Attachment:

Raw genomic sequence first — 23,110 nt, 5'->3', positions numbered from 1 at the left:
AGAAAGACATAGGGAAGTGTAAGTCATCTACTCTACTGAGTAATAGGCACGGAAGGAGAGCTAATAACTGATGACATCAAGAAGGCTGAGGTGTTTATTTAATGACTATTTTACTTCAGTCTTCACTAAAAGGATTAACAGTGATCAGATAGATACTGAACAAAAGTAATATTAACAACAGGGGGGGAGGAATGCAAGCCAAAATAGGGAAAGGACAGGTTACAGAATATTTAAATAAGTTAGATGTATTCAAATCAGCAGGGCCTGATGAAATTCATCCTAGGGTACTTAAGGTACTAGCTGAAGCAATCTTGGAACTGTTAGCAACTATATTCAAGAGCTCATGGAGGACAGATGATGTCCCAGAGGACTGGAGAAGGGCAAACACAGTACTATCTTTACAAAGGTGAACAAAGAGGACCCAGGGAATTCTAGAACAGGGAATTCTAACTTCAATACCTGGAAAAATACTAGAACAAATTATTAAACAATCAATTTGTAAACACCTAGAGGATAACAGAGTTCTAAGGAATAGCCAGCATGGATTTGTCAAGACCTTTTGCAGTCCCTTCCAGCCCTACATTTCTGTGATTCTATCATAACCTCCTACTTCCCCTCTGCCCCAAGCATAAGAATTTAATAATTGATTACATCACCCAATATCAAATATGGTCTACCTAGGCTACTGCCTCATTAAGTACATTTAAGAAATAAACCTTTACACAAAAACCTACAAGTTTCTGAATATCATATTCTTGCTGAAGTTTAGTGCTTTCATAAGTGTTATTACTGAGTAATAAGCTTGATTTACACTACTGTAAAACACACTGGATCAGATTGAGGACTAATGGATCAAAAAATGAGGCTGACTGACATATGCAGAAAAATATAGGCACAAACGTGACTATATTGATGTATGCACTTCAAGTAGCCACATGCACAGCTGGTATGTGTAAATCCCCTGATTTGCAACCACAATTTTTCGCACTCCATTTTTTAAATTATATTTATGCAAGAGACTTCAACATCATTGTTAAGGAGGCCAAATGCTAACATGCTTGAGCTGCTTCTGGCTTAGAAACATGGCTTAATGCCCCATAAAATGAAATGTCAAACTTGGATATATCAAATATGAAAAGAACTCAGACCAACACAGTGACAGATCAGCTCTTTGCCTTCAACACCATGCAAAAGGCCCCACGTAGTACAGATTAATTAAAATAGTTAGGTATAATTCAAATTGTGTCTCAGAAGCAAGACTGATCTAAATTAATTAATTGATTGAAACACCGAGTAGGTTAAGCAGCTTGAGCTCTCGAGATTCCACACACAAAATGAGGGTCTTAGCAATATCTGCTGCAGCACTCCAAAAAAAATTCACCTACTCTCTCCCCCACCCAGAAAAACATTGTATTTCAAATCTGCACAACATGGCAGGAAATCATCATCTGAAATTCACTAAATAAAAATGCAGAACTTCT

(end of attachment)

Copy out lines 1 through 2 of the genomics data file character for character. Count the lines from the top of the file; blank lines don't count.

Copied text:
Raw genomic sequence first — 23,110 nt, 5'->3', positions numbered from 1 at the left:
AGAAAGACATAGGGAAGTGTAAGTCATCTACTCTACTGAGTAATAGGCACGGAAGGAGAGCTAATAACTGATGACATCAAGAAGGCTGAGGTGTTTATTTAATGACTATTTTACTTCAGTCTTCACTAAAAGGATTAACAGTGATCAGATAGATACTGAACAAAAGTAATATTAACAACAGGGGGGGAGGAATGCAAGCCAAAATAGGGAAAGGACAGGTTACAGAATATTTAAATAAGTTAGATGTATTCAAATCAGCAGGGCCTGATGAAATTCATCCTAGGGTACTTAAGGTACTAGCTGAAGCAATCTTGGAACTGTTAGCAACTATATTCAAGAGCTCATGGAGGACAGATGATGTCCCAGAGGACTGGAGAAGGGCAAACACAGTACTATCTTTACAAAGGTGAACAAAGAGGACCCAGGGAATTCTAGAACAGGGAATTCTAACTTCAATACCTGGAAAAATACTAGAACAAATTATTAAACAATCAATTTGTAAACACCTAGAGGATAACAGAGTTCTAAGGAATAGCCAGCATGGATTTGTCAAGACCTTTTGCAGTCCCTTCCAGCCCTACATTTCTGTGATTCTATCATAACCTCCTACTTCCCCTCTGCCCCAAGCATAAGAATTTAATAATTGATTACATCACCCAATATCAAATATGGTCTACCTAGGCTACTGCCTCATTAAGTACATTTAAGAAATAAACCTTTACACAAAAACCTACAAGTTTCTGAATATCATATTCTTGCTGAAGTTTAGTGCTTTCATAAGTGTTATTACTGAGTAATAAGCTTGATTTACACTACTGTAAAACACACTGGATCAGATTGAGGACTAATGGATCAAAAAATGAGGCTGACTGACATATGCAGAAAAATATAGGCACAAACGTGACTATATTGATGTATGCACTTCAAGTAGCCACATGCACAGCTGGTATGTGTAAATCCCCTGATTTGCAACCACAATTTTTCGCACTCCATTTTTTAAATTATATTTATGCAAGAGACTTCAACATCATTGTTAAGGAGGCCAAATGCTAACATGCTTGAGCTGCTTCTGGCTTAGAAACATGGCTTAATGCCCCATAAAATGAAATGTCAAACTTGGATATATCAAATATGAAAAGAACTCAGACCAACACAGTGACAGATCAGCTCTTTGCCTTCAACACCATGCAAAAGGCCCCACGTAGTACAGATTAATTAAAATAGTTAGGTATAATTCAAATTGTGTCTCAGAAGCAAGACTGATCTAAATTAATTAATTGATTGAAACACCGAGTAGGTTAAGCAGCTTGAGCTCTCGAGATTCCACACACAAAATGAGGGTCTTAGCAATATCTGCTGCAGCACTCCAAAAAAAATTCACCTACTCTCTCCCCCACCCAGAAAAACATTGTATTTCAAATCTGCACAACATGGCAGGAAATCATCATCTGAAATTCACTAAATAAAAATGCAGAACTTCT